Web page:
Aurora Flight Sciences is progressing through Phase 1B of the Liberty Lifter program, the Defense Advanced Research Projects Agency (DARPA) program that seeks to develop, construct, launch, and operate a cost-effective X-plane that showcases groundbreaking heavy-air-lift capability from the sea.
To achieve this groundbreaking capability, the vehicle will operate efficiently in ground effect at high sea states and demonstrate cost-effectiveness using low-cost manufacturing and unique design features.
DARPA has been developing the Liberty Lifter since 2022. The goal of the project is to create a seaplane that is affordable yet has the cargo volume of a C-17 Globemaster III transport aircraft. The Liberty Lifter is designed to carry 100 tons of cargo and has a ferry range of 6,500 nm (7,500 miles, 12,000 km).
The end goal of Phase 1B is preliminary design, and a major focus during the phase is testing for risk reduction. ReconCraft, an Oregon-based shipyard, is also a team member of Aurora Flight Sciences and is providing expertise in maritime manufacturing methods. The company will build full-scale structural test articles, including a portion of the fuselage, to reduce risk and ensure quality as the team works with novel materials and unique requirements.
The Aurora team also tested a scale model of the hull in the tow tank at Virginia Tech, which offers a unique capability to study the slamming of craft during landing. The upcoming testing includes flying sensors and software for wave detection and prediction, which feeds the X-plane’s advanced control system for safely flying in ground effect over high sea states.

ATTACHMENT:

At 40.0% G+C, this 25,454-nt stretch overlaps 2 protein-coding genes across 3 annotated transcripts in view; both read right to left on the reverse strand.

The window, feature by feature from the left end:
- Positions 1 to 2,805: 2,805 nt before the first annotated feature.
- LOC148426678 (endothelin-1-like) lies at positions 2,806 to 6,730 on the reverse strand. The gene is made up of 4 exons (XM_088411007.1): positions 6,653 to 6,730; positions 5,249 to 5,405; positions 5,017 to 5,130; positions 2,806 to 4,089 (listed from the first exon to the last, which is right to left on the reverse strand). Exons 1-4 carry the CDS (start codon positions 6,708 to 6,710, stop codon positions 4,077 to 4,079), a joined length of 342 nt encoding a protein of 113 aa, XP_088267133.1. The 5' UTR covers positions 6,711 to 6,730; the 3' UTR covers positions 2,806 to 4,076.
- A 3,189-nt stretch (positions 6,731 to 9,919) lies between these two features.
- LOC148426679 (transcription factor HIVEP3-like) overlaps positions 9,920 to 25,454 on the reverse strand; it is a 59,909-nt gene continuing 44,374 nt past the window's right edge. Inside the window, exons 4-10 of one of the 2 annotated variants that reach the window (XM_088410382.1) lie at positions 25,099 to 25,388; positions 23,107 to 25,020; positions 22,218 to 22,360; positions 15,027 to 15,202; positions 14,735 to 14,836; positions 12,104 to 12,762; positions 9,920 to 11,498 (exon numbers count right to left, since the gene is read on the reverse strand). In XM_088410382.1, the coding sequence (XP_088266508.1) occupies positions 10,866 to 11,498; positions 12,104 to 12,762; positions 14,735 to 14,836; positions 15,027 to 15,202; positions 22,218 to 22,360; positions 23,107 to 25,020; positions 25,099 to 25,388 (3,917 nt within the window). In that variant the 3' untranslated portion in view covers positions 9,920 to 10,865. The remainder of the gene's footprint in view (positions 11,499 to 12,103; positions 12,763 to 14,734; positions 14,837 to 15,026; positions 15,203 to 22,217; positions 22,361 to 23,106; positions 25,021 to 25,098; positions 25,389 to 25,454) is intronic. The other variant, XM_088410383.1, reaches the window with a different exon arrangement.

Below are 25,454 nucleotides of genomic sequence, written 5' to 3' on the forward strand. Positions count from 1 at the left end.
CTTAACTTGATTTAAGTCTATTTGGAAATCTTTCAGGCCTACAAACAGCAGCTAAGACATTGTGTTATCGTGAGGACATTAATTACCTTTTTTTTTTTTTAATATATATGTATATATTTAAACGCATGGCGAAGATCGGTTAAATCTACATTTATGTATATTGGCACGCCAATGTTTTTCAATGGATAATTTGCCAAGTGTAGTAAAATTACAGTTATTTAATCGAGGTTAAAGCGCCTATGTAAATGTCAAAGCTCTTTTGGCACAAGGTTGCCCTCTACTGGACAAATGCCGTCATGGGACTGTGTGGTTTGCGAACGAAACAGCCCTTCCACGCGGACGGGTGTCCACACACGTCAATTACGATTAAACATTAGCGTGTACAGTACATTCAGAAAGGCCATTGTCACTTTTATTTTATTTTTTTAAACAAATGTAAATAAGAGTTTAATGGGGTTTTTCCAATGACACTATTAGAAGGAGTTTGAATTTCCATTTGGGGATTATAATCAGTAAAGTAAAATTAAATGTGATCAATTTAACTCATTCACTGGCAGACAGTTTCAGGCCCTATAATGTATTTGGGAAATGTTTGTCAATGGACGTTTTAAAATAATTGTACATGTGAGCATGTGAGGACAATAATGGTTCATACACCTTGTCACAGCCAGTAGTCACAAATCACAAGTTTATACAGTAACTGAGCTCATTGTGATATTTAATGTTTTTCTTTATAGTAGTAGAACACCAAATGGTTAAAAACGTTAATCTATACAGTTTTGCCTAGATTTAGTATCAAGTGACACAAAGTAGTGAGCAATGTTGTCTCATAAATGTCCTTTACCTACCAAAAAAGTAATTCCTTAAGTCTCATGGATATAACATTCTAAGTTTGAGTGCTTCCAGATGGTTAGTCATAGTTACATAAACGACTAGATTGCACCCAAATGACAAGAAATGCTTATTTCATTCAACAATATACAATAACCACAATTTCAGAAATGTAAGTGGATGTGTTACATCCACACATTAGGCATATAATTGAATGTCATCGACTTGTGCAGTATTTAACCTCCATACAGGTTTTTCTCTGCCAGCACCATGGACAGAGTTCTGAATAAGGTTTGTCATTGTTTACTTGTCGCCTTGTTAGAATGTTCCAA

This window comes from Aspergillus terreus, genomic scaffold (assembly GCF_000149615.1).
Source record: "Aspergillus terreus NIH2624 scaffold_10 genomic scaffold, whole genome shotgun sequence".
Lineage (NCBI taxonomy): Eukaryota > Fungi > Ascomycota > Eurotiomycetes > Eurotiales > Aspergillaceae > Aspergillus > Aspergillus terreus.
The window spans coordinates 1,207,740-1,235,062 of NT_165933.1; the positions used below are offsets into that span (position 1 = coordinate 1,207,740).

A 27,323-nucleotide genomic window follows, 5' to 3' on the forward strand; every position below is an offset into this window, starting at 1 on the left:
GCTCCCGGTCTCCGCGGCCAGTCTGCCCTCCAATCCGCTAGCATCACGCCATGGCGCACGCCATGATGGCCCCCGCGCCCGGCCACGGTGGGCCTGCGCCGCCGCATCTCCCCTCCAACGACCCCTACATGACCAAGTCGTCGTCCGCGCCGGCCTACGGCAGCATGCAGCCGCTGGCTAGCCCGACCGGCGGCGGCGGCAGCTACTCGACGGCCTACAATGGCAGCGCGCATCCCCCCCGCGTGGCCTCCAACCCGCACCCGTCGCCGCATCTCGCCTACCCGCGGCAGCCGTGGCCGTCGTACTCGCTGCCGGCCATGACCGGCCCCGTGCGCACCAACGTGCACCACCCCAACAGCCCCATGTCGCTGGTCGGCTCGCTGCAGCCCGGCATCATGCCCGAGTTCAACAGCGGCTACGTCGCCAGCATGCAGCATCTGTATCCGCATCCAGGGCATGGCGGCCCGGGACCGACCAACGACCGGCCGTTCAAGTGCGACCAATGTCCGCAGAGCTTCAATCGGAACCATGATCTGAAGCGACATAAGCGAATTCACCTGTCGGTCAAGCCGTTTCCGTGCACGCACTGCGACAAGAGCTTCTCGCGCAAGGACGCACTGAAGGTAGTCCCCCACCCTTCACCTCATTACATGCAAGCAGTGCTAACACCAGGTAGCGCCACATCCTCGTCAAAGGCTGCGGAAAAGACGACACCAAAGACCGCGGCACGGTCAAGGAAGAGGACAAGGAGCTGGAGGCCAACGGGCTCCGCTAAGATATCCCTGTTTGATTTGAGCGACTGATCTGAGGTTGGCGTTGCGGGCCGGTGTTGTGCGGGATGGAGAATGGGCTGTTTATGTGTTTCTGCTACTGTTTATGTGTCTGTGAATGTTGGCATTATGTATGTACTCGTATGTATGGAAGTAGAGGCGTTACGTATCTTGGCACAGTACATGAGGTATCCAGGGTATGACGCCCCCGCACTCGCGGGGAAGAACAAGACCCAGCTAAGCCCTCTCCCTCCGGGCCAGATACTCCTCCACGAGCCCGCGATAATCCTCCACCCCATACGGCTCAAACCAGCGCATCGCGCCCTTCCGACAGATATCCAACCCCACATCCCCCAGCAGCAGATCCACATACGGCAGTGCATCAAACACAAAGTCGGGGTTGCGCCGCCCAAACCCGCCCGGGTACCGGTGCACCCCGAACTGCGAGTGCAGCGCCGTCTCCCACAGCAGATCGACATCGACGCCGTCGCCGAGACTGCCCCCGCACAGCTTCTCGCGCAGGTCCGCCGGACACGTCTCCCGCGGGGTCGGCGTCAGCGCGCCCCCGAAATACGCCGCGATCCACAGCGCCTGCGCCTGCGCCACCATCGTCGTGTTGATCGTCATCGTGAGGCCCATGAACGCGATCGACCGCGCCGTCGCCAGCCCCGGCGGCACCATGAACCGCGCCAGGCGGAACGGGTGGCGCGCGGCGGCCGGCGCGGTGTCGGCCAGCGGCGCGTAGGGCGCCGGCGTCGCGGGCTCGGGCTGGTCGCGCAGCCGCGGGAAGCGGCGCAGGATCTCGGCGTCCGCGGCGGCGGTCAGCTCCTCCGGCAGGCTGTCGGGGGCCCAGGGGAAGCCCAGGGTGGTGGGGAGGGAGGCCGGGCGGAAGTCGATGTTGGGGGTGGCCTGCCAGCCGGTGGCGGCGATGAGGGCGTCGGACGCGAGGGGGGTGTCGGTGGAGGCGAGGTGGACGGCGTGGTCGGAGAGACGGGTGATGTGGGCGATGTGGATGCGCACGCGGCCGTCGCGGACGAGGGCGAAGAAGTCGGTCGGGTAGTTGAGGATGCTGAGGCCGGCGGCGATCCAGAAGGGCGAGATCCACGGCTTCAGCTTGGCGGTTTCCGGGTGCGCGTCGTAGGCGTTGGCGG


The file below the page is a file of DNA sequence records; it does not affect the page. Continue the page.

In its latest iteration, Aurora’s design for the Liberty Lifter changed from a t-tail to a pi-tail, which is more structurally efficient when accommodating an aft cargo door. Additionally, the relocation of the floats from the side spots to the vehicle’s wing tips creates a better balance between vehicle affordability and performance in the ground effect.
The Aurora-led team includes leading naval architecture and marine engineering company Gibbs & Cox, a Leidos company. Gibbs & Cox, being a leading naval architecture and marine engineering company, plays a critical role in the project since the X-plane is, in many ways, a boat that flies.
The team also benefits from the expertise of several advisors and engineers from Aurora’s parent company, Boeing. The program builds upon previous research and development by Boeing, which has a long history in seaplanes and flying boats.
“Innovations often occur at intersections. Here, it’s the intersection of our maritime and aerospace teams,” said Dan Campbell, Aurora program manager. “For example, the intersection of maritime manufacturing with aerospace structural design, or the intersection of maritime wave forecasting with aerospace controls.”
Phase 1B concludes with a preliminary design review, tentatively scheduled for January 2025. If the program progresses, flight testing will occur in 2028.